Prime Minister Justin Trudeau is playing down any personal inconvenience he suffered this week when he was targeted by protesters over the Israel-Hamas war while he was at a pair of Vancouver eateries.
In one case, Vancouver police had to send 100 officers to a cocktail bar in the city so Trudeau and his security detail could safely depart given the presence of 250 pro-Palestinian protesters.
“It’s not about me,” Trudeau said today when asked what the incidents said about his safety in a place, namely British Columbia, where he used to live and visits frequently.
“Right now, the grief, the anger, the despair so many Canadians are feeling is bleeding over into each other,” Trudeau told a news conference in San Francisco held as the Asia-Pacific Economic Co-operation leaders’ meeting wrapped up. “We are not a country where Canadians should be scared of other Canadians.”
“We all have to commit ourselves every day to be there to listen to each other, and to have compassion for each other.”
In London, Ont., pro-Palestinian protesters this week disrupted a rally held by Conservative Leader Pierre Poilievre, who was interrupted several times by protesters as he spoke to supporters.
On another note, Trudeau declined to describe Chinese President Xi Jinping as a “dictator” – a term U.S. President Joe Biden used after a meeting on the sidelines of the summit with his Chinese counterpart.
However, the Prime Minister acknowledged China is not a democracy.
“Look, China is a one-party state. I don’t think anyone would call it a democracy,” Trudeau said. “We can get into all sorts of different definitions. The fact is he is not running a democracy. It’s an authoritarian state.”
This is the daily Politics Briefing newsletter, written by Ian Bailey. It is available exclusively to our digital subscribers. If you're reading this on the web, subscribers can sign up for the Politics newsletter and more than 20 others on our newsletter signup page. Have any feedback? Let us know what you think.
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THIS AND THAT
New diplomats welcomed - Governor-General Mary Simon accepted the credentials of eight new diplomats in Canada, including ambassadors for Finland, Sweden, the Dominican Republic, Saudi Arabia, Brazil and Norway.
Joe Clark honoured - Former prime minister Joe Clark was among the recipients today of an honorary degree from Queen’s University’s fall convocation ceremonies.
Commons and Senate on a break – The House of Commons is on a break until Nov. 20. The Senate sits again on Nov. 21.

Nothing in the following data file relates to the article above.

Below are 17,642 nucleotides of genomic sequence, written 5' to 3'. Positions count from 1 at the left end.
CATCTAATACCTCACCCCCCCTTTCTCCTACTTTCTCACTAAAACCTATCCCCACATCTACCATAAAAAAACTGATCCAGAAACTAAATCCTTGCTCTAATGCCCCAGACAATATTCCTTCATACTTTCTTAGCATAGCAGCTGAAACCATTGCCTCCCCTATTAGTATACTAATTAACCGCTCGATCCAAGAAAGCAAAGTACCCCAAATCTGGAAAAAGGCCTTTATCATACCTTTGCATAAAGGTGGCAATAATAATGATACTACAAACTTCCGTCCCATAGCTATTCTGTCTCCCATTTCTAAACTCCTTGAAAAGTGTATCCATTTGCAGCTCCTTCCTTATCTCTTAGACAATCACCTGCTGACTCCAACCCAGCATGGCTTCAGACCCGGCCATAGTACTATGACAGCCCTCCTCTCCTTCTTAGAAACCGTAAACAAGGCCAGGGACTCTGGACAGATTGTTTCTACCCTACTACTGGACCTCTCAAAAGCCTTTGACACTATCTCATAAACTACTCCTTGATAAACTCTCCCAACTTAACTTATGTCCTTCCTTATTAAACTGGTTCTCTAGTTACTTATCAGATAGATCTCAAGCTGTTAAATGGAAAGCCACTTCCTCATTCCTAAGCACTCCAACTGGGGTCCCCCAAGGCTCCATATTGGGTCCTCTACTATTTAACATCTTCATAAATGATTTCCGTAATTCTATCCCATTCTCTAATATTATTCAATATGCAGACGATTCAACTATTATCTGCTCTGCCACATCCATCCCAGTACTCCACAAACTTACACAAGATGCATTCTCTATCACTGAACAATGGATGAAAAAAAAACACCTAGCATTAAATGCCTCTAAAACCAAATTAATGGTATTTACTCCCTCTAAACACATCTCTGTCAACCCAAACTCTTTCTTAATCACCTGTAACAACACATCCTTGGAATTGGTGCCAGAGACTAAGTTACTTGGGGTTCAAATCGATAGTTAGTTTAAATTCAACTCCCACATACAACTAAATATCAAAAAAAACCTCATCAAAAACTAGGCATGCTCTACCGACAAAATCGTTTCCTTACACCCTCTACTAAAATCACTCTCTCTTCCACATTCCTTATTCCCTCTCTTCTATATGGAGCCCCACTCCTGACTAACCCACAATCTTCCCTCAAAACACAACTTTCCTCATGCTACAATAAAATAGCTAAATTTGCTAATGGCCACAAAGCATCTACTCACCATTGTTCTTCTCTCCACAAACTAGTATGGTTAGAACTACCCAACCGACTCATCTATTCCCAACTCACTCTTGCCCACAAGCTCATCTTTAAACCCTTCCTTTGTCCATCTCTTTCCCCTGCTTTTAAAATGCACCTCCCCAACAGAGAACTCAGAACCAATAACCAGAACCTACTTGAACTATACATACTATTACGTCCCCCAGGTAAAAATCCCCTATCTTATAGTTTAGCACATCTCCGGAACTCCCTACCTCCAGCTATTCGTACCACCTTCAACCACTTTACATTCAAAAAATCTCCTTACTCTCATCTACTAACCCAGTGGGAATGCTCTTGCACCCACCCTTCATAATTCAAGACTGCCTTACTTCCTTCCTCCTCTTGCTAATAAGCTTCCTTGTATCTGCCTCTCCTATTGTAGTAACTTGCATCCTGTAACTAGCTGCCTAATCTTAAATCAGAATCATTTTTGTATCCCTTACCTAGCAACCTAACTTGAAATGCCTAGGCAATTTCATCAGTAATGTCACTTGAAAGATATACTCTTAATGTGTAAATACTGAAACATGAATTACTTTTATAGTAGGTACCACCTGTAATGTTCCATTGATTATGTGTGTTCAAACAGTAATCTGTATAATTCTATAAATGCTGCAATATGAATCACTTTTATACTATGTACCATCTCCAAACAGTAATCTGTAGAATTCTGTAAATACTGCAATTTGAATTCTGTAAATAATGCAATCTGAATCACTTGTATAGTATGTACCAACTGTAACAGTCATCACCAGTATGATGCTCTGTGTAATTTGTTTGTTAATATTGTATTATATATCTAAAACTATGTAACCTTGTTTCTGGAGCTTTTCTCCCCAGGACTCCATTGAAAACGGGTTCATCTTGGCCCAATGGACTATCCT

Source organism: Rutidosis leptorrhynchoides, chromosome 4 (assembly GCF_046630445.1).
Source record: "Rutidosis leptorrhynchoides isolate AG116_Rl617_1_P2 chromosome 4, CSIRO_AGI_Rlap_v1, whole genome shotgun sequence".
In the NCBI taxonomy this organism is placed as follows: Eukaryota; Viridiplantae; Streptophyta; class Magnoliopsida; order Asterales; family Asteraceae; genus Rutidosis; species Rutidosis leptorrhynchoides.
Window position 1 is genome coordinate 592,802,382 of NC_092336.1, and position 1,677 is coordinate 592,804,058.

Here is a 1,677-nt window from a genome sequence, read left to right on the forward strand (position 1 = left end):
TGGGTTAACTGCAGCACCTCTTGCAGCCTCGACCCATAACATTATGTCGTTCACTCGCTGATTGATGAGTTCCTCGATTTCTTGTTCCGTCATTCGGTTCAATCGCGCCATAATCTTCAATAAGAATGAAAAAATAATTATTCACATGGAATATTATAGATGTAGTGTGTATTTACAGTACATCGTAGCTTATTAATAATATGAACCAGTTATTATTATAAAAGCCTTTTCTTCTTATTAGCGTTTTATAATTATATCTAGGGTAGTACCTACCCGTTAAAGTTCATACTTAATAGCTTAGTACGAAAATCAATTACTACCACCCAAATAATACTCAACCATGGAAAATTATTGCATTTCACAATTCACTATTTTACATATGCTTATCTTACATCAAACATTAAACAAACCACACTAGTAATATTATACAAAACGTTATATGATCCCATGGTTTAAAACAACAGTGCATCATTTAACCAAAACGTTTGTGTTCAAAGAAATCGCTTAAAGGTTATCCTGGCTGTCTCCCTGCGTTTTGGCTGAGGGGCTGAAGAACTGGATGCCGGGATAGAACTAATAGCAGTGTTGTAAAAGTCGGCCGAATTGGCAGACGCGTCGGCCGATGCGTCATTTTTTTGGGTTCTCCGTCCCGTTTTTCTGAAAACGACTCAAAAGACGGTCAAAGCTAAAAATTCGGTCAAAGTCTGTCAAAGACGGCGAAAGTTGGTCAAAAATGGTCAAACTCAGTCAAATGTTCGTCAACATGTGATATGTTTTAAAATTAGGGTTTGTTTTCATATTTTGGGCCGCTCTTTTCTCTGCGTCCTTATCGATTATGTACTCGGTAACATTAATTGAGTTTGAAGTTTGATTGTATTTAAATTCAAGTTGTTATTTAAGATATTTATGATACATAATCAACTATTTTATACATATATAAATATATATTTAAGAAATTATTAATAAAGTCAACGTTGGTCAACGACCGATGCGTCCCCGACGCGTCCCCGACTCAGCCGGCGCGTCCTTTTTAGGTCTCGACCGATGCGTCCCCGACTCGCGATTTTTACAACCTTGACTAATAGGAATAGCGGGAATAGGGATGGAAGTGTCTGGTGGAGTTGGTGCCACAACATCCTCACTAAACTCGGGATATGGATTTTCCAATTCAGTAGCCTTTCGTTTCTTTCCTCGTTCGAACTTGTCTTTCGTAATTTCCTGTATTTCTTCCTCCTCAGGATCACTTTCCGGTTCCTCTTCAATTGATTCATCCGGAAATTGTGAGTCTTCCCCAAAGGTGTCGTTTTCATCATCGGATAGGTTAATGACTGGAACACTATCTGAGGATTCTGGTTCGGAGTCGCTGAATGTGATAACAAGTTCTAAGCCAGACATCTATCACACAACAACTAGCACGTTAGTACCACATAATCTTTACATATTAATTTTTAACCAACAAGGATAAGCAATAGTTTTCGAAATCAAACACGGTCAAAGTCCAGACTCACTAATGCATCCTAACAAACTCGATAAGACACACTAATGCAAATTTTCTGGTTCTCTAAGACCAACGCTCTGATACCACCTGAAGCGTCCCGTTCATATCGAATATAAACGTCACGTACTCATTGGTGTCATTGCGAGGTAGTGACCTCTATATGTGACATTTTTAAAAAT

Deputy Prime Minister’s Day - Chrystia Freeland held private meetings in Toronto and announced the delivery of the first of 60 new made-in-Canada streetcars to the Toronto Transit Commission, supported in part by a $180-million federal investment.
Ministers on the Road - Defence Minister Bill Blair, in Cherry Brook, N.S., with Veterans Affairs Minister Ginette Petitpas Taylor announced $2.25-million over five years for the commemoration of the No. 2 Construction Battalion. Later, Blair held a news conference ahead of co-hosting the annual Halifax International Security Forum. Public Services Minister Jean-Yves Duclos, in Quebec City, announced federal investments for Québec-based BioTwin to support the development of its technology used to detect and predict early cancer development. Tourism Minister Soraya Martinez Ferrada, in Vancouver with Keith Henry, president and CEO of the Indigenous Tourism Association of Canada, announced support for Indigenous tourism. Housing Minister Sean Fraser, in Port Hawkesbury, N.S., announced federal support for a proposed green hydrogen and green ammonia plant in Cape Breton. Indigenous Services Minister Patty Hajdu, also minister for the Federal Economic Development Agency for Northern Ontario, announced $1.3-million support for a Thunder Bay-based business that designs, manufactures, ships, and installs modular buildings. Rural Economic Development Minister Gudie Hutchings, in the Codroy Valley of Newfoundland and Labrador, announced federal support to expand the Starlite Trail. Immigration Minister Marc Miller, in Toronto, held a media availability alongside his provincial and territorial counterparts after a meeting of the Forum of Ministers Responsible for Immigration. Emergency Preparedness Minister Harjit Sajjan, also minister for the Pacific Economic Development Agency of Canada, announced the location of PacifiCan’s new headquarters in Surrey, B.C. Mental Health and Addictions Minister Ya’ara Saks made an announcement, in Toronto, on providing support for mental wellness and suicide prevention of young people. Small Business Minister Rechie Valdez, in Toronto, with Marci Ien, minister for women and gender equality and youth, at the Toronto Stock Exchange Market Open ceremony announced $3.8-million support for women entrepreneurs across Canada. Justice Minister Arif Virani, in Halifax, announced $1.1-million in federal support over five years for access to justice services in both languages in Nova Scotia.